Law Schedule of Classes

NOTE: Course offerings change. Classes offered this semester may not be offered in future semesters.


220.11 sec. 001 - Positive Constitutional Rights on the Ground (Fall 2019)

Instructor: Joseph Grodin  
Instructor: Thelton Henderson  
View all teaching evaluations for this course - degree students only

Units: 1

Meetings:

    M 3:35 PM - 5:25 PM
    Location: Law 145
    On 2019-08-19

    M 3:35 PM - 5:25 PM
    Location: Law 145
    On 2019-09-16

    M 3:35 PM - 5:25 PM
    Location: Law 145
    On 2019-09-30

    M 3:35 PM - 5:25 PM
    Location: Law 145
    On 2019-10-14

    M 3:35 PM - 5:25 PM
    Location: Law 145
    On 2019-10-28

    M 3:35 PM - 5:25 PM
    Location: Law 145
    On 2019-11-04

    M 3:35 PM - 5:25 PM
    Location: Law 145
    On 2019-11-18

Course Start: August 19, 2019
Course End: November 18, 2019
Class Number: 32455

Enrollment info:
Enrolled: 14
Waitlisted: 0
Enroll Limit: 18
As of: 04/07 11:14 PM


In the United States we tend to think of constitutional rights through a negative lens focused on areas of individual autonomy (such as free speech, religion, privacy, etc.) protected against government intrusion, rather than as positive requirements for affirmative governmental action. And under the federal Constitution as interpreted by the courts, this is generally true. But negative rights may in some contexts give rise to a requirement for positive government action, such as the responsibility of government for the welfare of prisoners under the 8th Amendment ban on Cruel and Unusual Punishment, or the imposition of affirmative action requirements as a remedy for widespread violation of the 14th Amendment ban on discrimination. And beyond the federal Constitution, state constitutions (like the constitutions of many other countries) typically contain explicit statements of certain positive rights - the right of children to free public education, for example, or the right of poor people to welfare, or the right to a healthful environment.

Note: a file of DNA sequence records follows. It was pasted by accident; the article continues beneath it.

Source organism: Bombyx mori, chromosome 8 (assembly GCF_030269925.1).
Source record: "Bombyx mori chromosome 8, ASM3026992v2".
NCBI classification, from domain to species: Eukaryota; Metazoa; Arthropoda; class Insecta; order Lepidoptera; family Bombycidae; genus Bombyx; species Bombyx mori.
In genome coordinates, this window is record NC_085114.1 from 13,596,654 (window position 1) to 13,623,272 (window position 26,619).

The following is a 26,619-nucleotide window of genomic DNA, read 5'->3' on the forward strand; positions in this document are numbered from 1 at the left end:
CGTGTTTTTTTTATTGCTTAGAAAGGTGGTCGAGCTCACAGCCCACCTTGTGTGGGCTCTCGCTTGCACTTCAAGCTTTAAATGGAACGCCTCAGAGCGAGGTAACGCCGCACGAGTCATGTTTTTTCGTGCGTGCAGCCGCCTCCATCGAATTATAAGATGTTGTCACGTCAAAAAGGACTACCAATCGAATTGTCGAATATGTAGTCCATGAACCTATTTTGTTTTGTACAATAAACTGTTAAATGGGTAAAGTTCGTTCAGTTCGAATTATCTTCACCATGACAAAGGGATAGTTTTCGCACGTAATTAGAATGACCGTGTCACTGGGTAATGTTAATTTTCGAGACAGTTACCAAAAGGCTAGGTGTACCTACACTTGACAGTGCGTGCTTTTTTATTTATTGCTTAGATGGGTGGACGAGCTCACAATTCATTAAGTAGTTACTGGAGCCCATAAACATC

Positive constitutional rights claims may provide a vehicle for social change and institutional reform, but they also are likely to raise difficult questions for both courts and litigants. Does the claim have constitutional support? Is it justiciable? Can it be defined in manageable terms? Can a court grant relief without violating separation of powers? Do courts have the institutional competence to provide for meaningful relief? In this seminar we address these questions both in theory - through readings and discussion of pertinent cases and scholarly writing, including comparative material from other countries - and on the ground, through close examination of cases involving prisoner rights and police misconduct in which Judge Henderson, prior to his retirement, played a leading role.


Attendance at the first class is mandatory for all currently enrolled and waitlisted students; any currently enrolled or waitlisted students who are not present on the first day of class (without prior permission of the instructor) will be dropped. The instructor will continue to take attendance throughout the add/drop period and anyone who moves off the waitlist into the class must continue to attend in order not to be dropped.


Prerequisites:
Con Law (Law 220.6) is strongly recommended.

Exam Notes: (None) Class requires a series of papers, assignments, or presentations throughout the semester
This is a credit only course
Course Category: Public Law and Policy
This course is listed in the following sub-categories:
Social Justice and Public Interest

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Readers:
No reader.

Books:
Instructor has indicated that no books will be assigned.

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